Estrogen currently is indicated for the treatment of moderate to severe vasomotor symptoms and vulvovaginal atrophy associated with menopause. In addition, it is indicated for the prevention of postmenopausal osteoporosis in women with significant risk; however, it is recommended that nonestrogen medications receive consideration for long-term use. Oral or transdermal estrogen products should be prescribed at the lowest effective dose and for the shortest duration possible to provide relief of vasomotor symptoms. Topical products in the form of creams, tablets, or rings should be prescribed for women exclusively experiencing vulvovaginal atrophy.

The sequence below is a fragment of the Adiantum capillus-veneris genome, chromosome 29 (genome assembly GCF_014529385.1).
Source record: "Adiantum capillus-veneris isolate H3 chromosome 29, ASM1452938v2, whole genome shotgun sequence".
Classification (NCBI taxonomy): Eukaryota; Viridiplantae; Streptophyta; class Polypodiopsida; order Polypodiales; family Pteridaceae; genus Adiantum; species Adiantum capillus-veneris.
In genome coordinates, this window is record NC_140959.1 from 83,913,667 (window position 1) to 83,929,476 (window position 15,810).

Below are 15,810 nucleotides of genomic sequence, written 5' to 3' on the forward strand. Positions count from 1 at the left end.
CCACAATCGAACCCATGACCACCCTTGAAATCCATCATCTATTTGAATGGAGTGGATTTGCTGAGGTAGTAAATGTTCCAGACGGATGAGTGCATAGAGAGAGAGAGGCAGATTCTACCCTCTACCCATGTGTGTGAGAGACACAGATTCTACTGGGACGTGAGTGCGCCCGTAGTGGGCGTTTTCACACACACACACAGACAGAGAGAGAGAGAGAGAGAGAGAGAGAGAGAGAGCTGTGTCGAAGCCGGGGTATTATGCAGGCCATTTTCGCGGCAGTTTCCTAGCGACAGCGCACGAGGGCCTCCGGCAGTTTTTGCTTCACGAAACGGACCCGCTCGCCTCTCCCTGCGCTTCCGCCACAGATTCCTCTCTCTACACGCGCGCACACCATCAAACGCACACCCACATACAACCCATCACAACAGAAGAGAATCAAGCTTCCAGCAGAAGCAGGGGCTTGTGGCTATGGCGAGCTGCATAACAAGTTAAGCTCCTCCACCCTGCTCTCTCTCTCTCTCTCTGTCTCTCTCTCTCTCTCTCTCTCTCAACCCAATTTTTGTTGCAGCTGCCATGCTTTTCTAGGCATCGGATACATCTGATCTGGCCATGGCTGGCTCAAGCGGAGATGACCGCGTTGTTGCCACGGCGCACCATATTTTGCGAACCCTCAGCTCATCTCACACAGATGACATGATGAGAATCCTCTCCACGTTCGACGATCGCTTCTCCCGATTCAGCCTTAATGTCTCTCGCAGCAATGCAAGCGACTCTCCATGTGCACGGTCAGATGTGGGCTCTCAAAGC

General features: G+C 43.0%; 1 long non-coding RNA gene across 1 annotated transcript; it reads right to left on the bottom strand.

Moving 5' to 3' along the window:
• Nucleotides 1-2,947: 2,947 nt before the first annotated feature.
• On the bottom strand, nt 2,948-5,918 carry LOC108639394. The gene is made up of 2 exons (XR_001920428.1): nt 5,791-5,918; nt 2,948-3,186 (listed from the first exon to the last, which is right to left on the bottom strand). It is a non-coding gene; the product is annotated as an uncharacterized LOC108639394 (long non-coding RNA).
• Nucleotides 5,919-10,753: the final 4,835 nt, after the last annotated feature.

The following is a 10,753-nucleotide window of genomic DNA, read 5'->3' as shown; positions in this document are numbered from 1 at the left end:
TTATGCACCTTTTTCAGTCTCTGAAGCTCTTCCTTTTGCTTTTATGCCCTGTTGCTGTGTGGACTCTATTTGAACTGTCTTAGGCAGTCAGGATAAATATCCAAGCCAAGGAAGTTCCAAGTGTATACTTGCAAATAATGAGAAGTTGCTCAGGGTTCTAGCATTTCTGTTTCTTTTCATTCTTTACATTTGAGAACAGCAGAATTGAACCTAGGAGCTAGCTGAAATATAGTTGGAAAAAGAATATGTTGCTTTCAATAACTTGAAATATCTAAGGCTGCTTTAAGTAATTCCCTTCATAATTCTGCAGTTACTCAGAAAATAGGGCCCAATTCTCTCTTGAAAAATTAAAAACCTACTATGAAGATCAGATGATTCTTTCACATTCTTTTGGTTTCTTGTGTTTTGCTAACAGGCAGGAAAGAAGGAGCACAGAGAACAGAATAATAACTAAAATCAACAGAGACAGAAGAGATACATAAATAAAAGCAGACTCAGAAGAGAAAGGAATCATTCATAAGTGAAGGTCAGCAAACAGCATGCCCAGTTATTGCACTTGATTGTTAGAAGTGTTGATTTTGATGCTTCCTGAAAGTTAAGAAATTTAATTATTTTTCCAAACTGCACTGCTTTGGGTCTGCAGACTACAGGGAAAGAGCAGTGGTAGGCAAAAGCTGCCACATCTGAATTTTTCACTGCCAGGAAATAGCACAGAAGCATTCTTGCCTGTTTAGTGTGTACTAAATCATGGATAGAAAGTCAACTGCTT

Many systemically administered estrogen products are available in the United States, but conjugated equine estrogens (CEEs), prepared from the urine of pregnant mares, is the most widely prescribed. Transdermal estrogen preparations are also available and usually are prescribed for patients who experience adverse effects, elevated triglycerides (TG), or liver function abnormalities while taking an oral product. Transdermal preparations also have a lower incidence of venous thromboembolism (VTE) than oral preparations.10



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